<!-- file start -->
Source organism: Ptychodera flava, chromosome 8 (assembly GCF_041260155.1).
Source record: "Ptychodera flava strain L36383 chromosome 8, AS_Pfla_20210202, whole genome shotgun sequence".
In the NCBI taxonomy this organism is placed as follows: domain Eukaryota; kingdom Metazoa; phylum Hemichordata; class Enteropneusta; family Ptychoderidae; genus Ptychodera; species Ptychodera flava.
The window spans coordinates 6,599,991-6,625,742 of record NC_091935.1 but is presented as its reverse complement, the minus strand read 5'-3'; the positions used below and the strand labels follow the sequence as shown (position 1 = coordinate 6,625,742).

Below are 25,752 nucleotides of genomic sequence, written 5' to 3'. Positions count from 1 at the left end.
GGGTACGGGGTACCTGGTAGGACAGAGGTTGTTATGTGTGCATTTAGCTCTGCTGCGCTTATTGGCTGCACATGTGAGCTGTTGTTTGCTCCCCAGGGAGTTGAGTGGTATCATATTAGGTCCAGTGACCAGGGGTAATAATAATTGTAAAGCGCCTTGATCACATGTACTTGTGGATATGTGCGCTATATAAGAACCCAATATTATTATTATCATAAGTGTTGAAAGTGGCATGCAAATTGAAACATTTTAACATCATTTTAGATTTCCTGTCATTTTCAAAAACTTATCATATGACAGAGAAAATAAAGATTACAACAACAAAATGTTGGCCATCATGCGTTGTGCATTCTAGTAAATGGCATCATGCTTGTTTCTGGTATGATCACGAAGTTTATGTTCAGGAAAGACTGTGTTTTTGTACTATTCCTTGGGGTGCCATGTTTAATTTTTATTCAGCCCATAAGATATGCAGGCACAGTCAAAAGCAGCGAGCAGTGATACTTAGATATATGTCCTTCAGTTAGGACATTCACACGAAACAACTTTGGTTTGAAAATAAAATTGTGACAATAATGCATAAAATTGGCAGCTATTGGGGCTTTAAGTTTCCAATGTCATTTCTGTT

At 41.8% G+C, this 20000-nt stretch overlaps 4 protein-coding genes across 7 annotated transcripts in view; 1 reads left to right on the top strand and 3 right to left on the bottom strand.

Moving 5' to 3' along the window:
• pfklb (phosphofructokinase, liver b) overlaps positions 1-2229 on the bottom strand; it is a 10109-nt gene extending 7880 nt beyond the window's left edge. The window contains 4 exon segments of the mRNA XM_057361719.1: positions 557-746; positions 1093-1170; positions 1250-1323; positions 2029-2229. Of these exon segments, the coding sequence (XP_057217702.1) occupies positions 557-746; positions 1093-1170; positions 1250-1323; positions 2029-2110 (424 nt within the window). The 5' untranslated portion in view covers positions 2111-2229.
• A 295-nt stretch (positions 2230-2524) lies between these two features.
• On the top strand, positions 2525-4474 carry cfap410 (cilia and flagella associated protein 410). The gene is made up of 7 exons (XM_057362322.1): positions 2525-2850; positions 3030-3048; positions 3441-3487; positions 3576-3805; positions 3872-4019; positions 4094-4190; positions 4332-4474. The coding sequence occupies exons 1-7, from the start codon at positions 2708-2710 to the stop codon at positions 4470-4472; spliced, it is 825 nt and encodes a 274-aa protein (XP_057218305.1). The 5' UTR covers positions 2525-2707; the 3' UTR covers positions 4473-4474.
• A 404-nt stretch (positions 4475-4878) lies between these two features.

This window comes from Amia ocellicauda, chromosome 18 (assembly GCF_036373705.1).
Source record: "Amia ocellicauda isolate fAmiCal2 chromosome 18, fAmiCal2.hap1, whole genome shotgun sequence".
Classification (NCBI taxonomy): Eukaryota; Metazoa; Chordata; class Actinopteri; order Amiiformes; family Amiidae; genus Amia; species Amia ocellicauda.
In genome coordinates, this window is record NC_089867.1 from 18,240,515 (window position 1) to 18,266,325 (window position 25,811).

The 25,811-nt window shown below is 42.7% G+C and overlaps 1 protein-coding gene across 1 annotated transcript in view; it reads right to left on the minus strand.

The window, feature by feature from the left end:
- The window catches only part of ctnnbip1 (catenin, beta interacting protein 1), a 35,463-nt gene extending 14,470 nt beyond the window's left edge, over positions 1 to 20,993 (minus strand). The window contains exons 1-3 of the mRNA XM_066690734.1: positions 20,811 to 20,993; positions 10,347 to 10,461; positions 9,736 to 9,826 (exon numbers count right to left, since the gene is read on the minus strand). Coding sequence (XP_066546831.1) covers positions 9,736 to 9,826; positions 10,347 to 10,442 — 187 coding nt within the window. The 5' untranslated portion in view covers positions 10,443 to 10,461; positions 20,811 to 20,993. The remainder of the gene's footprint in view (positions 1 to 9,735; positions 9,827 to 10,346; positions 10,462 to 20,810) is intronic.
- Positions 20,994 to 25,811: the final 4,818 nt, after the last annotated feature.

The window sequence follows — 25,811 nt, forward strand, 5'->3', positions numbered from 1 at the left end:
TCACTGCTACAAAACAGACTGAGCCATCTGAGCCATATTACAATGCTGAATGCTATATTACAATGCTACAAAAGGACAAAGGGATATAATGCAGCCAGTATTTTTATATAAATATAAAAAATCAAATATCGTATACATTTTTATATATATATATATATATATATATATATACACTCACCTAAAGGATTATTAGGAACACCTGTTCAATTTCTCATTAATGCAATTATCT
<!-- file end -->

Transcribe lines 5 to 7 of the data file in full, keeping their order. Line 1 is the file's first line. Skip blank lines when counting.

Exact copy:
Below are 25,752 nucleotides of genomic sequence, written 5' to 3'. Positions count from 1 at the left end.
GGGTACGGGGTACCTGGTAGGACAGAGGTTGTTATGTGTGCATTTAGCTCTGCTGCGCTTATTGGCTGCACATGTGAGCTGTTGTTTGCTCCCCAGGGAGTTGAGTGGTATCATATTAGGTCCAGTGACCAGGGGTAATAATAATTGTAAAGCGCCTTGATCACATGTACTTGTGGATATGTGCGCTATATAAGAACCCAATATTATTATTATCATAAGTGTTGAAAGTGGCATGCAAATTGAAACATTTTAACATCATTTTAGATTTCCTGTCATTTTCAAAAACTTATCATATGACAGAGAAAATAAAGATTACAACAACAAAATGTTGGCCATCATGCGTTGTGCATTCTAGTAAATGGCATCATGCTTGTTTCTGGTATGATCACGAAGTTTATGTTCAGGAAAGACTGTGTTTTTGTACTATTCCTTGGGGTGCCATGTTTAATTTTTATTCAGCCCATAAGATATGCAGGCACAGTCAAAAGCAGCGAGCAGTGATACTTAGATATATGTCCTTCAGTTAGGACATTCACACGAAACAACTTTGGTTTGAAAATAAAATTGTGACAATAATGCATAAAATTGGCAGCTATTGGGGCTTTAAGTTTCCAATGTCATTTCTGTT

At 41.8% G+C, this 20000-nt stretch overlaps 4 protein-coding genes across 7 annotated transcripts in view; 1 reads left to right on the top strand and 3 right to left on the bottom strand.